HIV-1 Resistance to the Nonnucleoside Reverse Transcriptase Inhibitors

  • Nicolas Sluis-CremerEmail author


Nonnucleoside reverse transcriptase inhibitors (NNRTIs) are widely used to treat and prevent HIV-1 infection. Most first-line antiretroviral therapies typically include two nucleoside reverse transcriptase inhibitors with one NNRTI (nevirapine (NVP), efavirenz or rilpivirine (RPV)). Etravrine has been approved for the treatment of HIV-infected antiretroviral therapy-experienced individuals, including those with prior NNRTI exposure. In the HIV-1 prevention arena, single-dose NVP is used to prevent mother-to-child transmission ((MTCT)); the ASPIRE and Ring studies are evaluating whether a vaginal ring containing dapivirine can prevent HIV-1 infection in women; a microbicide gel formulation containing the urea-PETT derivative MIV-150 is in a phase I study to evaluate safety, pharmacokinetics, pharmacodynamics, and acceptability; and a long-acting RPV formulation is under development for preexposure prophylaxis (PrEP). Given their widespread use, particularly in resource-limited settings, there is concern in regard to overlapping resistance between the different NNRTIs. In this chapter we comprehensively review the mechanisms of action and resistance to the NNRTIs that are used clinically. A better understanding of NNRTI resistance—including the mechanisms involved—is important for (1) predicting response to treatment; (2) surveillance of transmitted drug resistance; and (3) development of new classes of NNRTIs with higher genetic barriers to resistance.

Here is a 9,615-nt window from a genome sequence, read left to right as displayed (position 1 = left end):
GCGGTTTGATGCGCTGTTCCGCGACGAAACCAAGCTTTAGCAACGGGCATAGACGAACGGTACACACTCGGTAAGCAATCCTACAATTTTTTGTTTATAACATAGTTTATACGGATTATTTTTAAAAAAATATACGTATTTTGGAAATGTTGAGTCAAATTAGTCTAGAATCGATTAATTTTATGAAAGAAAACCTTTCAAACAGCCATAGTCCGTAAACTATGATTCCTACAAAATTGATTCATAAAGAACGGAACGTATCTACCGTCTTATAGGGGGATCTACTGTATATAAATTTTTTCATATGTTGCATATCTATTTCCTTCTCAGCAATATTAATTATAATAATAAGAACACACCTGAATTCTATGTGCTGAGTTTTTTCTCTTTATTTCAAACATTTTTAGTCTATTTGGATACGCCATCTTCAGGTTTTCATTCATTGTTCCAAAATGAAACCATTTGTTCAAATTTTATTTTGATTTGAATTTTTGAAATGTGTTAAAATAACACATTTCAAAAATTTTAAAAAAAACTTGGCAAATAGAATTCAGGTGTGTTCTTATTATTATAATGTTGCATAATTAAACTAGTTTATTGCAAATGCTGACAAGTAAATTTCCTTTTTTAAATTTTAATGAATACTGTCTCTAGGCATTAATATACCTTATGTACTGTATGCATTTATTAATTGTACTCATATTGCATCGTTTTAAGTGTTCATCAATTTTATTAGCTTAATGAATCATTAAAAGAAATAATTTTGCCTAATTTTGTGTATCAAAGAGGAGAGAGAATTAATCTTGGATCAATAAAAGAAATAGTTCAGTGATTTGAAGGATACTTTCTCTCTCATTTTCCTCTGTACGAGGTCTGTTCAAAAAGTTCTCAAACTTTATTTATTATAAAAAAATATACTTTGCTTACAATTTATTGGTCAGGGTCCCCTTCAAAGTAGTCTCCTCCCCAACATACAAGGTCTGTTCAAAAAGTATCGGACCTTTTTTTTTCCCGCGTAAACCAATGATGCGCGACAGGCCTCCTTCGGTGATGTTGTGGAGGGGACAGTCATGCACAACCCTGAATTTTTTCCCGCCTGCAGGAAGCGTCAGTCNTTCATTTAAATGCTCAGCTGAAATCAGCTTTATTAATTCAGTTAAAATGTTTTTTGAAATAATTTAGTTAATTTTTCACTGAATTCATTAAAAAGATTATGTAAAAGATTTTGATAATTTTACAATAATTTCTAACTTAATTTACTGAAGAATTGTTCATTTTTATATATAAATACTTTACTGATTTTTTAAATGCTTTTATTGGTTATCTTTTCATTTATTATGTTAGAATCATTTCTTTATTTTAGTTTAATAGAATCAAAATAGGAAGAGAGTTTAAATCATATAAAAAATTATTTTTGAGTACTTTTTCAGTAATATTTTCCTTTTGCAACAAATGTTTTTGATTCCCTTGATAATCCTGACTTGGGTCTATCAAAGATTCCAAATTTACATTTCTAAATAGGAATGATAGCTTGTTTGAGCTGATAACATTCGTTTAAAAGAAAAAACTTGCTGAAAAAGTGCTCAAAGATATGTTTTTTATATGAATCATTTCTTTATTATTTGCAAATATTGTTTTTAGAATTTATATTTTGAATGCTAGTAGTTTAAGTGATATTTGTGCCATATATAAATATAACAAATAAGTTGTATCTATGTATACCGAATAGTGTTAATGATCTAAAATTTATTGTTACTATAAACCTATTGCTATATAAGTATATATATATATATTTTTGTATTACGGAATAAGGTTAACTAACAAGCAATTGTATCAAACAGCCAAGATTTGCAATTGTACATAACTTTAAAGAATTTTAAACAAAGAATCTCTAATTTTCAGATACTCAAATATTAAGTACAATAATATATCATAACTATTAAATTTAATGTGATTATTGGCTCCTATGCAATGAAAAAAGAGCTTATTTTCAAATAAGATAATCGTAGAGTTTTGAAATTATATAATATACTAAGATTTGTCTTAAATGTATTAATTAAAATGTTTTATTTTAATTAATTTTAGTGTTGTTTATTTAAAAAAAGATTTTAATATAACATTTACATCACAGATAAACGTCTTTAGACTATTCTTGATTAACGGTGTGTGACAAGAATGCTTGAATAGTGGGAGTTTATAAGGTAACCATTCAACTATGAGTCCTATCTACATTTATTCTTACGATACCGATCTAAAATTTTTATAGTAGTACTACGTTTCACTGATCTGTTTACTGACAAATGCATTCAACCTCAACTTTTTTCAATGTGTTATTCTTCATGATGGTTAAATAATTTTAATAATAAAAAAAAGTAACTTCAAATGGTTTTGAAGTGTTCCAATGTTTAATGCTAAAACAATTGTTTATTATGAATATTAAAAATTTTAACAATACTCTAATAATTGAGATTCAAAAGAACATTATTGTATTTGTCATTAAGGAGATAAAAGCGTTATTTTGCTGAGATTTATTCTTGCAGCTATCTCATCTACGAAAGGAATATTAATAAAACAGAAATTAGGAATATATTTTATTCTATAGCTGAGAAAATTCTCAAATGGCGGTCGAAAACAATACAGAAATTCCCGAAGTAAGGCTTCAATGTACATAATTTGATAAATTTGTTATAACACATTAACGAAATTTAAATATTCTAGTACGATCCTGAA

HIV-1 Reverse transcriptase NNRTIs Resistance Mechanisms Cross-resistance 



Research in the Sluis-Cremer laboratory was supported by grants AI081571 and GM068406 from the National Institutes of Health (NIH), USA.


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Copyright information

© Springer International Publishing AG 2017

Authors and Affiliations

  1. 1.Department of Medicine, Division of Infectious DiseasesUniversity of Pittsburgh School of MedicinePittsburghUSA

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